A lot on Carlos Boozer today, the attention being drawn to him increasing by every poor game, and reaching a kind of flashpoint with the big 'booing' story we hashed over earlier today. And really, I'd prefer it stays there and doesn't go further, the crowd is of nearly insignificant importance (especially so in, ya know, Atlanta).
On to what the Bulls and Boozer can do.
- First, a look at just how bad Boozer's been, for those who still aren't convinced. A PER under 10 don't lie, and it's not like he makes up for it in unmeasurables like team defense.
Coach Thibs is still sticking with Booz, which I ultimately agree with as a long-term necessity (and Taj Gibson is still no great starting PF shakes). He mentioning some other unmeasureables Carlos can provide, and maybe a bit of mere hoping.
His rebounding is critical for us, post presence, people collapse on him, so it opens up a lot of things for everybody. So he's got to just keep doing what he's doing. Each day he'll get better and better....The thing is, he's nicked up. He's given us everything that he has, and that's all we're asking him to do. The rebounding hasn't dropped off at all. He'll score. He'll score. This guy has scored his whole career. He'll score for us.
- Load O' Bull looks at Boozer's teammates (and Derrick Rose specifically) continued inability to maximize his quantity and quality of opportunities. While I think they're looking for him quite a bit and he's simply not finishing except on purely perfect looks, I get the point that if the alternative is Rose hoisting a 3-pointer there's little harm in still trying to go inside first.
- Ah yes, Derrick Rose. His numbers are concerning as well. Though not so much when guarded by Jamal Crawford. When speculating before game two over Korver's effect on the offense and the matchup problems presented, it was more focusing on how Korver could stay with Crawford on defense. Here SI's Zach Lowe postulates (off of game two evidence) that Larry Drew is so worried about Crawford not sticking with Korver off-the-ball that he's willing to switch him onto Rose and put Teague on Korver, providing a mismatch in favor of both Bulls.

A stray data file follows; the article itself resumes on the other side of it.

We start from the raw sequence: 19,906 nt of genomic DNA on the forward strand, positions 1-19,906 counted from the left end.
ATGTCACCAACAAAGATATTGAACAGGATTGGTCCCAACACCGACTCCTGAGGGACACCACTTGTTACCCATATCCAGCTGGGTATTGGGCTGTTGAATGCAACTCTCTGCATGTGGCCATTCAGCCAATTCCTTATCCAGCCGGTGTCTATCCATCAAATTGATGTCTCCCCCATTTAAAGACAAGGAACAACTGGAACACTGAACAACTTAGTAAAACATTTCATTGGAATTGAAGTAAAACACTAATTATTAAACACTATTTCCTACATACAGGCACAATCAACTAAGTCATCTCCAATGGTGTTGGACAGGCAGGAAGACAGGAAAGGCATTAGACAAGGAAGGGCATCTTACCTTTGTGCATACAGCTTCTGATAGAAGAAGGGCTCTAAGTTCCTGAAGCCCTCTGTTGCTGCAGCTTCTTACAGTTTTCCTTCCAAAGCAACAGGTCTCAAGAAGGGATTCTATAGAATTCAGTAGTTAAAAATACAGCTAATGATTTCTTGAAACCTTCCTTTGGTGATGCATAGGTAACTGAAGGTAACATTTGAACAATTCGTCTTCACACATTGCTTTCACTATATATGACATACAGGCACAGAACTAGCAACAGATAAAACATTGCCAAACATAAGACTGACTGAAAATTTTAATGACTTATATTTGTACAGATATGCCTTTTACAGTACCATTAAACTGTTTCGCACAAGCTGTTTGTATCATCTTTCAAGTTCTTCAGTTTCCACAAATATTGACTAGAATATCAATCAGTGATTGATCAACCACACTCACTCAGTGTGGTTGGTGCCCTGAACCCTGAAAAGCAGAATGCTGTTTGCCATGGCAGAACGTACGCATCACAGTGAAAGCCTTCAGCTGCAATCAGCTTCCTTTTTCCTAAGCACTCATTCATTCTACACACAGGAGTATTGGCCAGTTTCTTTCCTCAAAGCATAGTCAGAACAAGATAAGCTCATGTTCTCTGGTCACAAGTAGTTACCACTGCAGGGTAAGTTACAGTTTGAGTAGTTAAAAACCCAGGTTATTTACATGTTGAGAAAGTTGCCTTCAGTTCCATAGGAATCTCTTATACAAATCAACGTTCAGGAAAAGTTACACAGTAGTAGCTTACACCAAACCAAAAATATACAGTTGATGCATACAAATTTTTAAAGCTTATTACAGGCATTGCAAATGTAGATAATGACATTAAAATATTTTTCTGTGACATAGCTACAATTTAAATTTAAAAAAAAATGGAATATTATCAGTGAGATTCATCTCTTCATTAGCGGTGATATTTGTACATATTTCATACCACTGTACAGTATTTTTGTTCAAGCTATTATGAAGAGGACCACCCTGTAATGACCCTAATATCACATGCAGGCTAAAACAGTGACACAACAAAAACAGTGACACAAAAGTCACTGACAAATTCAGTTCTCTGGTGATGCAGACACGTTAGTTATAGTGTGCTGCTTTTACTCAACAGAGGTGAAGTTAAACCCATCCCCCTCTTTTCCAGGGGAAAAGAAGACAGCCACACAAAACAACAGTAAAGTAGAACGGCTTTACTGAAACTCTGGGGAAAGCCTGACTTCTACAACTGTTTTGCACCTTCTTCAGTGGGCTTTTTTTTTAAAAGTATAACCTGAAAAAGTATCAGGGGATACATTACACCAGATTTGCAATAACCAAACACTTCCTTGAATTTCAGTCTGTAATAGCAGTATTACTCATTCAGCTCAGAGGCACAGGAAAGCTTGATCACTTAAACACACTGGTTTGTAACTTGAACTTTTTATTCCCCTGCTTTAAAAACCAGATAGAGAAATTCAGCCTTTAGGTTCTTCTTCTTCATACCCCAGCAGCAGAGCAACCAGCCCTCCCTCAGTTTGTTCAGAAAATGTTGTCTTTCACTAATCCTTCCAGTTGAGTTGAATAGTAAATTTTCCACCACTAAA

- Presenting the breakout star of game two: David Rose.
- I suppose Jeff Teague's been surprising as well (more on Teague from NBA.com)
Solid note from Sam Smith's recap on how the Bulls were more agressive on man-defense and the double-team when it came to the Hawks perimeter:
– Deng met Johnson high after Johnson had hurt the Bulls in the Hawks Game 1 win with 34 points. "I was more into him," said Deng. "I wanted to make him a driver. I knew the help was there, so just don’t give him a lot of space and then when he gives up the ball try to deny him." The Hawks’ scorers don’t like pressure defense, which the Bulls only discussed in Game 1 but failed to provide. Though Thibodeau said they showed on screens on Johnson in Game 1, it had to be a mirage. This time Johnson saw help as he came off every screen, and Kyle Korver came up to trap. Johnson tried to throw back to Korver’s man and sailed the ball out of bounds. The Hawks are terrible against pressure, generally failing to move or reverse the ball with any accuracy, their stand-and-admire offense not geared that way. "We did a poor job of shot selection," said Hawks coach Larry Drew. "That was our undoing." The larger question is when is it not.